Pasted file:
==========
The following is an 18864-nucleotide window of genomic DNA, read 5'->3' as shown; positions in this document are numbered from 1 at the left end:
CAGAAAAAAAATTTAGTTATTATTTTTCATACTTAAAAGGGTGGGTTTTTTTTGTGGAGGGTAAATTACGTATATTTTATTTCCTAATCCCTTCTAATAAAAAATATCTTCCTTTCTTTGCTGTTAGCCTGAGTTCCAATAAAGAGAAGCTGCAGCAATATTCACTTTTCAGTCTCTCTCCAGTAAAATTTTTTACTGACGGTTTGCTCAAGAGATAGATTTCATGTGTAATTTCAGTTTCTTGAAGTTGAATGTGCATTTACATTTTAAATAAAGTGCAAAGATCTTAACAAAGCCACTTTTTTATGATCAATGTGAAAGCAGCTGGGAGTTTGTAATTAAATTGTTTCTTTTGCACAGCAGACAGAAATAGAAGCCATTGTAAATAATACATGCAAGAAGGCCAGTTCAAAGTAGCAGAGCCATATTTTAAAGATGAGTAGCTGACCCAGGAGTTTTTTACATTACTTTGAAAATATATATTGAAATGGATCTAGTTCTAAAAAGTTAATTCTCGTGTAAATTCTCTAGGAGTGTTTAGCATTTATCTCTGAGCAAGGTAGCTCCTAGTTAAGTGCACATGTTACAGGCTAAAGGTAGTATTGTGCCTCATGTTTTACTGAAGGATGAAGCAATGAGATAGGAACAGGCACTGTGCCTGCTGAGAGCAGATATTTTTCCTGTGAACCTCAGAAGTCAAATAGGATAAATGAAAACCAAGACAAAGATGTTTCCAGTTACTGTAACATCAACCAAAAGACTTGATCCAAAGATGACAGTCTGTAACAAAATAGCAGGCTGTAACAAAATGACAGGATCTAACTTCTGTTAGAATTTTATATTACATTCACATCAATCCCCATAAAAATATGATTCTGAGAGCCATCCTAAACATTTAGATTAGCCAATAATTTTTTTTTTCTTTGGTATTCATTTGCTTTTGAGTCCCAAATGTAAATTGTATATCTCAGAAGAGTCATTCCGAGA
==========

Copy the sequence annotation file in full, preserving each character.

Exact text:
The following is an 18864-nucleotide window of genomic DNA, read 5'->3' as shown; positions in this document are numbered from 1 at the left end:
CAGAAAAAAAATTTAGTTATTATTTTTCATACTTAAAAGGGTGGGTTTTTTTTGTGGAGGGTAAATTACGTATATTTTATTTCCTAATCCCTTCTAATAAAAAATATCTTCCTTTCTTTGCTGTTAGCCTGAGTTCCAATAAAGAGAAGCTGCAGCAATATTCACTTTTCAGTCTCTCTCCAGTAAAATTTTTTACTGACGGTTTGCTCAAGAGATAGATTTCATGTGTAATTTCAGTTTCTTGAAGTTGAATGTGCATTTACATTTTAAATAAAGTGCAAAGATCTTAACAAAGCCACTTTTTTATGATCAATGTGAAAGCAGCTGGGAGTTTGTAATTAAATTGTTTCTTTTGCACAGCAGACAGAAATAGAAGCCATTGTAAATAATACATGCAAGAAGGCCAGTTCAAAGTAGCAGAGCCATATTTTAAAGATGAGTAGCTGACCCAGGAGTTTTTTACATTACTTTGAAAATATATATTGAAATGGATCTAGTTCTAAAAAGTTAATTCTCGTGTAAATTCTCTAGGAGTGTTTAGCATTTATCTCTGAGCAAGGTAGCTCCTAGTTAAGTGCACATGTTACAGGCTAAAGGTAGTATTGTGCCTCATGTTTTACTGAAGGATGAAGCAATGAGATAGGAACAGGCACTGTGCCTGCTGAGAGCAGATATTTTTCCTGTGAACCTCAGAAGTCAAATAGGATAAATGAAAACCAAGACAAAGATGTTTCCAGTTACTGTAACATCAACCAAAAGACTTGATCCAAAGATGACAGTCTGTAACAAAATAGCAGGCTGTAACAAAATGACAGGATCTAACTTCTGTTAGAATTTTATATTACATTCACATCAATCCCCATAAAAATATGATTCTGAGAGCCATCCTAAACATTTAGATTAGCCAATAATTTTTTTTTTCTTTGGTATTCATTTGCTTTTGAGTCCCAAATGTAAATTGTATATCTCAGAAGAGTCATTCCGAGA